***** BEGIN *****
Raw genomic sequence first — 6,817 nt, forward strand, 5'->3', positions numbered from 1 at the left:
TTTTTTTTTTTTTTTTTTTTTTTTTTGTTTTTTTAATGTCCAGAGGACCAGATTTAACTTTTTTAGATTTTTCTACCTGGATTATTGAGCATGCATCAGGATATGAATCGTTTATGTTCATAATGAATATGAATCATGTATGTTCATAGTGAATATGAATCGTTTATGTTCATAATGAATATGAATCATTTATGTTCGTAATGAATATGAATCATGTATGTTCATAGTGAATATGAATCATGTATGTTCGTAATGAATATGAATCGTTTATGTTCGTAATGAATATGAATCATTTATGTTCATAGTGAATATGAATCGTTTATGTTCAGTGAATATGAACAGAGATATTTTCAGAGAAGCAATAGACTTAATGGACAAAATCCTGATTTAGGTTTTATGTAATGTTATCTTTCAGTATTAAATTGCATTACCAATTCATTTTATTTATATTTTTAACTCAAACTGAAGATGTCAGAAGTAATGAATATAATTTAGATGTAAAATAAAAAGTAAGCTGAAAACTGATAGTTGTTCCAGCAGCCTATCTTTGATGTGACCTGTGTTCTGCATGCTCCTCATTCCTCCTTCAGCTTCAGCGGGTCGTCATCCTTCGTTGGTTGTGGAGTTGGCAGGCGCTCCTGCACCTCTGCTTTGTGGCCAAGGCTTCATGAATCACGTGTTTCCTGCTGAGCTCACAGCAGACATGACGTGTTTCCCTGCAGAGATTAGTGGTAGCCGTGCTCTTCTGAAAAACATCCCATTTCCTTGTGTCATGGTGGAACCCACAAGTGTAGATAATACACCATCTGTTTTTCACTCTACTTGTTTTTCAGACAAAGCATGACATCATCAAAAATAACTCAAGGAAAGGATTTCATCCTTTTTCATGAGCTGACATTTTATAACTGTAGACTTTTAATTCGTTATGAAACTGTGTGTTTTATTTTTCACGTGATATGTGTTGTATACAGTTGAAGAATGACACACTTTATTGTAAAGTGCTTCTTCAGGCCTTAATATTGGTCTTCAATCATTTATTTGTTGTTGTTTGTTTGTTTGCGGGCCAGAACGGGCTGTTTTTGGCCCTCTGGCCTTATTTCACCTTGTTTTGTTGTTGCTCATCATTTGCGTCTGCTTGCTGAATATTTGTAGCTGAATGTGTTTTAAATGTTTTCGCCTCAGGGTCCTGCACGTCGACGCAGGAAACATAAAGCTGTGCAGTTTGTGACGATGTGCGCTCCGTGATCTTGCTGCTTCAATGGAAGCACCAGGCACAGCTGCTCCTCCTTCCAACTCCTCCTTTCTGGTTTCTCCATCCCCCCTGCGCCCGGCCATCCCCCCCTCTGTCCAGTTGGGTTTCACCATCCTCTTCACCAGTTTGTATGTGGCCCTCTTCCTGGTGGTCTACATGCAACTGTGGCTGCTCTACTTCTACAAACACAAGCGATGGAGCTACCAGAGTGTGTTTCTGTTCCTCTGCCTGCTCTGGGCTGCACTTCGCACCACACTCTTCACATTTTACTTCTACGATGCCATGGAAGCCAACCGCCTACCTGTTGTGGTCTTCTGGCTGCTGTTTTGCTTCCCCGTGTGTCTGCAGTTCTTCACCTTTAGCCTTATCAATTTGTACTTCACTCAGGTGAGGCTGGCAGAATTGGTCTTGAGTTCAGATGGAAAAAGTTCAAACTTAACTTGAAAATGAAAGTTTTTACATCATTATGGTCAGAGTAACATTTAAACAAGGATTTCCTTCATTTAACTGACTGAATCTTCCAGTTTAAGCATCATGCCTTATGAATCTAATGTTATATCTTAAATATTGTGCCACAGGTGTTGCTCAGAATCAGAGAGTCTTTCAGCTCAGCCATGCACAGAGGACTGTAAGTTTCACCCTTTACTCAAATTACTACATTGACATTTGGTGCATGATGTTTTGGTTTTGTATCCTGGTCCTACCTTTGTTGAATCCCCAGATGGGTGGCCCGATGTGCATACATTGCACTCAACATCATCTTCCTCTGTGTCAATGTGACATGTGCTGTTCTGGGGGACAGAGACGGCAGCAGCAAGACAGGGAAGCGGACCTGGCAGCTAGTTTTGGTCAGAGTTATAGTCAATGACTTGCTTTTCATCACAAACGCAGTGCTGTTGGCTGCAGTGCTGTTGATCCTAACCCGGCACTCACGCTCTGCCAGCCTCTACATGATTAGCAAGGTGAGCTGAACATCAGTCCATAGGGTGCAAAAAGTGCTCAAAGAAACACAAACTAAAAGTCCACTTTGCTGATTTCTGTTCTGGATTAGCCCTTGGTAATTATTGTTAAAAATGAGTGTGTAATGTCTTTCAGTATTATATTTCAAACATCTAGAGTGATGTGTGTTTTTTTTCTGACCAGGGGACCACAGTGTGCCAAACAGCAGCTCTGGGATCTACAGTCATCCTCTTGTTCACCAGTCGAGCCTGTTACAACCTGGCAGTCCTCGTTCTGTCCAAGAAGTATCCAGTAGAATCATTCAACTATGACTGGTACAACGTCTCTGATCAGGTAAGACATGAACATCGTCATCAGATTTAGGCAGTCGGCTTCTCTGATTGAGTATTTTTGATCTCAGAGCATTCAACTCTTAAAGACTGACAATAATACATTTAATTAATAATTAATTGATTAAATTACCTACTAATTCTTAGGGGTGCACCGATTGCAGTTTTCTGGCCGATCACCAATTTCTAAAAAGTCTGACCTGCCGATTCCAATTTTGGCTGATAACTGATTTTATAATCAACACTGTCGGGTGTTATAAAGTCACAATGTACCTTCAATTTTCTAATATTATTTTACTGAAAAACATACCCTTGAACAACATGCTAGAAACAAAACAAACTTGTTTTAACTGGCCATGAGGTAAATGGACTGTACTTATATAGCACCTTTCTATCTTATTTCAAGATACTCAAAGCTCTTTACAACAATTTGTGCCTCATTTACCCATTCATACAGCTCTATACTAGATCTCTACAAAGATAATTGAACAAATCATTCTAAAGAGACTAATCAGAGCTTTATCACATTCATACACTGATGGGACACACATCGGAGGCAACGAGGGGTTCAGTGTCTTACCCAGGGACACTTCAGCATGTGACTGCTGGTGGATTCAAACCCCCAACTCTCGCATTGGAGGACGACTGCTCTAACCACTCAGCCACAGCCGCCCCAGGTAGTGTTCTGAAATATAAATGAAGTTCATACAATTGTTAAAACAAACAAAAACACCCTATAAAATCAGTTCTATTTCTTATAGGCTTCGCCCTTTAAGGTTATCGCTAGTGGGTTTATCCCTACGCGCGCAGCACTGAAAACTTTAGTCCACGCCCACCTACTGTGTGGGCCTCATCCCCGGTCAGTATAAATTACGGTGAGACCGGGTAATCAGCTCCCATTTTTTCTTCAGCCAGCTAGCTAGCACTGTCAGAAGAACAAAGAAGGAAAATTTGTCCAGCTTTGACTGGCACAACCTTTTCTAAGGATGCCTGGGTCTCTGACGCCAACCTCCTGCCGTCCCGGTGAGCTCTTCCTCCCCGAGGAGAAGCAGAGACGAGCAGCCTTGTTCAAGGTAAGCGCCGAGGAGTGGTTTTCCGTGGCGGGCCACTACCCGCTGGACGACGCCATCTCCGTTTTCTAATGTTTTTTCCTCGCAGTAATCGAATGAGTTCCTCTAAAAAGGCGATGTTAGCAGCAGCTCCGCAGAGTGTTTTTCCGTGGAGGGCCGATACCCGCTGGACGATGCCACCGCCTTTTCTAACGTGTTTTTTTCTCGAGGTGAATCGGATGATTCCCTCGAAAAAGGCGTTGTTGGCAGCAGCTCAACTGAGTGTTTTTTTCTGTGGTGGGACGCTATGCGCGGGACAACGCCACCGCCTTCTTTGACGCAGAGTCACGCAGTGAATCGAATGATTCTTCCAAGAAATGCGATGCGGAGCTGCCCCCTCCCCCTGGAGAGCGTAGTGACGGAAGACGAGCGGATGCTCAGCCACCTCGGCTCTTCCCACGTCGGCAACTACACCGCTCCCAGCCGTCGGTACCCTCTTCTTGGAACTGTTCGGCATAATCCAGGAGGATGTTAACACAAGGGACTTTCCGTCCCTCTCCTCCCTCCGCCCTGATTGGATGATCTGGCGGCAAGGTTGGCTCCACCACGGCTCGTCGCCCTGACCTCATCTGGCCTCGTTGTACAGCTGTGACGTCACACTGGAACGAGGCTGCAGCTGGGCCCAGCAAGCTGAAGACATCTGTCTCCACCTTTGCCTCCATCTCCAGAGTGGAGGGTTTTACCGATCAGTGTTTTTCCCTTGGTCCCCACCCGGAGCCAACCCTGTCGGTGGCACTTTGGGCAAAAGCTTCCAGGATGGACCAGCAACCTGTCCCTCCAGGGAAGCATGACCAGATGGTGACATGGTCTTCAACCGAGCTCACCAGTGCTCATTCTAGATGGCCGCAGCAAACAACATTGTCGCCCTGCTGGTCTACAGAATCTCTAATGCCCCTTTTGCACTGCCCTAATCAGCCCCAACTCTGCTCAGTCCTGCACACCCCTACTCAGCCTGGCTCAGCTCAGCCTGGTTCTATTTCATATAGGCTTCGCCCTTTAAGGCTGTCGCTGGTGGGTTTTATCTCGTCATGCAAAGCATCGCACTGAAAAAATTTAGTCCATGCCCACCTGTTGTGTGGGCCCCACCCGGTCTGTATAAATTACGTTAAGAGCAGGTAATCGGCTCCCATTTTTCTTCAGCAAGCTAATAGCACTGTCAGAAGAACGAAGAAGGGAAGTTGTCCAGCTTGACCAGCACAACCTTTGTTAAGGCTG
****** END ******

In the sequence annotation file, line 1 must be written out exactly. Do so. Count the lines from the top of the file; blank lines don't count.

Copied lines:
Raw genomic sequence first — 6,817 nt, forward strand, 5'->3', positions numbered from 1 at the left: